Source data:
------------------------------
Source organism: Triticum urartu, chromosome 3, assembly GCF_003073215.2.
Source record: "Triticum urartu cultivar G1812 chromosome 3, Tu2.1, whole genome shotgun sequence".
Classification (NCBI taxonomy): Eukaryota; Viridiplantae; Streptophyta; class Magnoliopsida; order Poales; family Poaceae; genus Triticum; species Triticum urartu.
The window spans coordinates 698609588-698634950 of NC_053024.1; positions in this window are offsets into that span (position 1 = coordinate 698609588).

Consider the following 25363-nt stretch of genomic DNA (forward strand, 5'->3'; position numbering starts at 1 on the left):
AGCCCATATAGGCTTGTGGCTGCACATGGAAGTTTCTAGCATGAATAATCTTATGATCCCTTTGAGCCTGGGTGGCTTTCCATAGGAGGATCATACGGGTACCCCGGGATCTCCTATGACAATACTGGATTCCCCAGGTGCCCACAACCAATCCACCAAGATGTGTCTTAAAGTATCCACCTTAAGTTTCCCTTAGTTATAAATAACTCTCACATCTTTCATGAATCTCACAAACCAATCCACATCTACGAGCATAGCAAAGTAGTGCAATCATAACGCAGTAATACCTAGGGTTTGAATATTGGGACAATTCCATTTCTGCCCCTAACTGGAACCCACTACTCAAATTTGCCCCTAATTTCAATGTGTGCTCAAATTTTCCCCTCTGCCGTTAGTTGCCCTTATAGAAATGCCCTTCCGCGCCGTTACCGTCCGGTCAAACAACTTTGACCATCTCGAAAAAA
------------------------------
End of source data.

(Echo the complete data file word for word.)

Source organism: Triticum urartu, chromosome 3, assembly GCF_003073215.2.
Source record: "Triticum urartu cultivar G1812 chromosome 3, Tu2.1, whole genome shotgun sequence".
Classification (NCBI taxonomy): Eukaryota; Viridiplantae; Streptophyta; class Magnoliopsida; order Poales; family Poaceae; genus Triticum; species Triticum urartu.
The window spans coordinates 698609588-698634950 of NC_053024.1; positions in this window are offsets into that span (position 1 = coordinate 698609588).

Consider the following 25363-nt stretch of genomic DNA (forward strand, 5'->3'; position numbering starts at 1 on the left):
AGCCCATATAGGCTTGTGGCTGCACATGGAAGTTTCTAGCATGAATAATCTTATGATCCCTTTGAGCCTGGGTGGCTTTCCATAGGAGGATCATACGGGTACCCCGGGATCTCCTATGACAATACTGGATTCCCCAGGTGCCCACAACCAATCCACCAAGATGTGTCTTAAAGTATCCACCTTAAGTTTCCCTTAGTTATAAATAACTCTCACATCTTTCATGAATCTCACAAACCAATCCACATCTACGAGCATAGCAAAGTAGTGCAATCATAACGCAGTAATACCTAGGGTTTGAATATTGGGACAATTCCATTTCTGCCCCTAACTGGAACCCACTACTCAAATTTGCCCCTAATTTCAATGTGTGCTCAAATTTTCCCCTCTGCCGTTAGTTGCCCTTATAGAAATGCCCTTCCGCGCCGTTACCGTCCGGTCAAACAACTTTGACCATCTCGAAAAAA